3. Mr.C.S.Dias, the learned counsel for the defendant relied on Clause 25 of Ext.P3 to contend that the arbitration clause therein operated as a bar in instituting a Civil Suit for enforcement of rights arising therefrom. Clause 25 verbatim reads as follows:
"JURISDICTION/ARBITRATION: The contract evidenced by the Bill of Lading shall be governed by the Laws of India, and subject to the exclusive jurisdiction of Court in Chennai only. Dispute/Difference arising out of this contract and/or in connection with the interpretation of any of its clauses shall be settled by arbitration in India in accordance with the arbitration & conciliation at 1996. The No. Arbitrators shall be three, the Arbitrators shall be commercial persons. The venue for arbitration shall be Chennai."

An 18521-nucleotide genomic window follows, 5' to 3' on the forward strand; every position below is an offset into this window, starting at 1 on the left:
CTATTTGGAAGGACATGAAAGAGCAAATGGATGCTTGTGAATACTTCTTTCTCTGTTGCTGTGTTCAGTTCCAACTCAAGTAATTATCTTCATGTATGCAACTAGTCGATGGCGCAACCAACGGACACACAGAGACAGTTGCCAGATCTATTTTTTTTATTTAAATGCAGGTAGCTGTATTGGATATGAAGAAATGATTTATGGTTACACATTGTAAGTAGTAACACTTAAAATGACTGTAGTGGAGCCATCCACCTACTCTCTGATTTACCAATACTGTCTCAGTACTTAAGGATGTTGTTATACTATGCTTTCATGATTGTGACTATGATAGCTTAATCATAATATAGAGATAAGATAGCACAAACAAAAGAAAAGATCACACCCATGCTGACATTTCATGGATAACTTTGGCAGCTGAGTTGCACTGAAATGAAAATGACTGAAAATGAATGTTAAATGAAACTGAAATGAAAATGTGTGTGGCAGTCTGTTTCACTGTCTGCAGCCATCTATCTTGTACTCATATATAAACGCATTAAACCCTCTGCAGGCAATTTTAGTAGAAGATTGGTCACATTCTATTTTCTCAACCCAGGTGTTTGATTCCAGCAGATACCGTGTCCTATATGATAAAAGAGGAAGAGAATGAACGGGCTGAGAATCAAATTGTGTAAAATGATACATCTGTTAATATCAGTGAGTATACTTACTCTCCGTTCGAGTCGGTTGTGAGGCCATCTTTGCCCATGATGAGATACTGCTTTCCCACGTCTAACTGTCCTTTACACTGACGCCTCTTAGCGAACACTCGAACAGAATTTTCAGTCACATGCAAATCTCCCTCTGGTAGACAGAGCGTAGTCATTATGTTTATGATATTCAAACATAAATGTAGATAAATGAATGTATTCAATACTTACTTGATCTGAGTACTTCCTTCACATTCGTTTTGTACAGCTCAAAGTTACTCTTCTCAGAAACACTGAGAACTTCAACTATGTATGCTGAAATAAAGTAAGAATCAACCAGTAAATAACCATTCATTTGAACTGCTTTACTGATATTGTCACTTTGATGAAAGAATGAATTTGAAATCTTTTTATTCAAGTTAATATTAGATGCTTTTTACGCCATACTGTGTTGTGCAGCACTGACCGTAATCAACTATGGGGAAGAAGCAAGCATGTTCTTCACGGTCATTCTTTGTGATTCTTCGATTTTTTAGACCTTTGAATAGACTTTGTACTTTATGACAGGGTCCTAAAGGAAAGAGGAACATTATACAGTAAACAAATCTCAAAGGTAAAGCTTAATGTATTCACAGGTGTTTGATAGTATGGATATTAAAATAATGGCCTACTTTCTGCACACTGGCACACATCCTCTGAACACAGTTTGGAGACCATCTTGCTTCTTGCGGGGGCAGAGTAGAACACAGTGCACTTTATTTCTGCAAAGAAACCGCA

4. The trend of argument of learned counsel was that the defendant was a Multimodal Transport Operator as defined under the Multimodal Act, having under taken a Multimodal transportation with the plaintiff evidenced by Ext.P3 Multimodal transport contract. By virtue of Clause 25 extracted above, plaintiffs are bound by the arbitration clause in the light of Sec.26 of the Multimodal Act. Mr.Thomas K.T., the learned counsel for the plaintiff contented that Ext.P3 was only a receipt evidencing a bill of lading, there was no consensus ad-idem in relation to terms of Ext.P3 and that it did not evidence a Multimodal contract.
5. To evaluate the above contentions, it is essential to refer to Sections 2(k), 2(l), 2(la), and 26 of the Multimodal Act. They are